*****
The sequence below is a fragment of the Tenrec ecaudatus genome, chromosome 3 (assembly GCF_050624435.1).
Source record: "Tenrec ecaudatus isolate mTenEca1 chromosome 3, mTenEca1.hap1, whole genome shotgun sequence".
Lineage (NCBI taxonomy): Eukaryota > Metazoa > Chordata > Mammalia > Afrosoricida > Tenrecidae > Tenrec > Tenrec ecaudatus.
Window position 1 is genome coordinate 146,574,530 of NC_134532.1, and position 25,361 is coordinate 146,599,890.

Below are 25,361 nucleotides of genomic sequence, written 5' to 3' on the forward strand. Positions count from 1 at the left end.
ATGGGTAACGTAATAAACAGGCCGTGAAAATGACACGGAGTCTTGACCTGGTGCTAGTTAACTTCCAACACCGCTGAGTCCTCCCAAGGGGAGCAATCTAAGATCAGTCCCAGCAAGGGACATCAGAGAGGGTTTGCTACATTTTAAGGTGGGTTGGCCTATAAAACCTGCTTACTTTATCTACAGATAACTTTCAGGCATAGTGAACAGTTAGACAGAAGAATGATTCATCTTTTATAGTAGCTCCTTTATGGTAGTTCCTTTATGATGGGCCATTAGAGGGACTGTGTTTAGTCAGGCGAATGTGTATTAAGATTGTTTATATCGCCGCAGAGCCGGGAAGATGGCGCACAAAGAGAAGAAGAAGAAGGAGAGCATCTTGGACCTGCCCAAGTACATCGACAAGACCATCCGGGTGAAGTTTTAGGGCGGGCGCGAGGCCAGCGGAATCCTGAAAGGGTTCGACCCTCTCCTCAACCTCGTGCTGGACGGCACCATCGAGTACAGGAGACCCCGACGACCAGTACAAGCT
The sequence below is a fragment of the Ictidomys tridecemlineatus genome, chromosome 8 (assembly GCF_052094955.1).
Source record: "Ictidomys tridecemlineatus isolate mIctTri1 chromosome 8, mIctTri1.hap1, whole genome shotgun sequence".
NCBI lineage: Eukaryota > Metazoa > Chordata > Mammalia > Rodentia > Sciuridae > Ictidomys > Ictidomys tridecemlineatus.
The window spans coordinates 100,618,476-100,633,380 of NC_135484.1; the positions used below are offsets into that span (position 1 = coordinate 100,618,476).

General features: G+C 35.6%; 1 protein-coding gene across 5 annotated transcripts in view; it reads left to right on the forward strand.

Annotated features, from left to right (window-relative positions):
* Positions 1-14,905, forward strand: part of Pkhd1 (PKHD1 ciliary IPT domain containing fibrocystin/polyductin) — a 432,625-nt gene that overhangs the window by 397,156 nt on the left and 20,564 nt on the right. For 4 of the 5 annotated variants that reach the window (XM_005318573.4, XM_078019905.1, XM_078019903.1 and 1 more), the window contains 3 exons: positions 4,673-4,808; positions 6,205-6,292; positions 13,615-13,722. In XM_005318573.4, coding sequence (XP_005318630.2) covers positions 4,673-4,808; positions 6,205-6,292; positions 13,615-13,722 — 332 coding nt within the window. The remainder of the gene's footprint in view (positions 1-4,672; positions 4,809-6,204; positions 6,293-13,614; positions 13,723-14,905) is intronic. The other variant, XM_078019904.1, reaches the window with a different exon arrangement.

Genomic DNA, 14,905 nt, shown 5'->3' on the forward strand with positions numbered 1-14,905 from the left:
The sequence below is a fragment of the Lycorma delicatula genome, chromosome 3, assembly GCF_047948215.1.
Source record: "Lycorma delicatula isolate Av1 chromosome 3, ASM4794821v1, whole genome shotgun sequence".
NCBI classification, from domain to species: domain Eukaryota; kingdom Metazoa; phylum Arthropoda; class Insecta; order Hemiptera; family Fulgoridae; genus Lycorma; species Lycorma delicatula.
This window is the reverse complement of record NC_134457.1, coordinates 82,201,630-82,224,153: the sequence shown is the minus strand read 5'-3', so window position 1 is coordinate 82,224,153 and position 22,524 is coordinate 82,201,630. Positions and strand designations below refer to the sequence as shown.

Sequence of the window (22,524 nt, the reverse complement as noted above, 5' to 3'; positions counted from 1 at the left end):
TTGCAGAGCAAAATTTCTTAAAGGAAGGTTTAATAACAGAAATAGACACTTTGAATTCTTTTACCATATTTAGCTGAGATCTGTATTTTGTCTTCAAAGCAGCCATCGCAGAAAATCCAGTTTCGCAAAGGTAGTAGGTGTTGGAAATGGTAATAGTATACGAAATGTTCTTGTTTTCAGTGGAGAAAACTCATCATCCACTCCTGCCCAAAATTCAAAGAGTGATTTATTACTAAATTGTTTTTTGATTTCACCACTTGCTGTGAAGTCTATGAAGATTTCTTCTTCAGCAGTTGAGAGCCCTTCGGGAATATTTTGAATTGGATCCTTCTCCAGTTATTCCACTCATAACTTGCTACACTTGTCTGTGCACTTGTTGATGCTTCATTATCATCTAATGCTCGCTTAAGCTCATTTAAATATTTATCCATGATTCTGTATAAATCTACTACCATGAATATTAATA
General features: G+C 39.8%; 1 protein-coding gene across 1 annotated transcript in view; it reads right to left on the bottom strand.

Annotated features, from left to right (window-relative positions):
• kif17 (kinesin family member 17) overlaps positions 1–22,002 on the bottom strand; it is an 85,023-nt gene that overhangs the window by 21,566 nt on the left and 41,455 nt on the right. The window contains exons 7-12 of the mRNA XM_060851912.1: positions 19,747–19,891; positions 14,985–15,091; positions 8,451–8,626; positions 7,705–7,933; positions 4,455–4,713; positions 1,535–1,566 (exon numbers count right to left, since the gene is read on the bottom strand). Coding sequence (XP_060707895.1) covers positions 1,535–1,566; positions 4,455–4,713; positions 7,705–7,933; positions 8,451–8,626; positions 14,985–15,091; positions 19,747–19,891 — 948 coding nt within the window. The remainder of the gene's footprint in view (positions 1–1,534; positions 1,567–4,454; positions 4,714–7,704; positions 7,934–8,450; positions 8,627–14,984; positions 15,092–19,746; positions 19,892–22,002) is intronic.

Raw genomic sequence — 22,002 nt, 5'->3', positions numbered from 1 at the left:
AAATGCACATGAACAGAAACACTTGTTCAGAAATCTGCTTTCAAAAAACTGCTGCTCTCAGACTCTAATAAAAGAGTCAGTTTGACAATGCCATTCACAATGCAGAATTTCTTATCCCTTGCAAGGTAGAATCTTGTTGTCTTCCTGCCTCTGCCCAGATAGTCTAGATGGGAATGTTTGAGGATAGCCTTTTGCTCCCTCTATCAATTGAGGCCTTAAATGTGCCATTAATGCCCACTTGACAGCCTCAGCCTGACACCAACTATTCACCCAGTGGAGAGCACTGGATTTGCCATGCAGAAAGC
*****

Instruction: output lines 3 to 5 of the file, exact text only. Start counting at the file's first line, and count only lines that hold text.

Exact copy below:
Lineage (NCBI taxonomy): Eukaryota > Metazoa > Chordata > Mammalia > Afrosoricida > Tenrecidae > Tenrec > Tenrec ecaudatus.
Window position 1 is genome coordinate 146,574,530 of NC_134532.1, and position 25,361 is coordinate 146,599,890.

Below are 25,361 nucleotides of genomic sequence, written 5' to 3' on the forward strand. Positions count from 1 at the left end.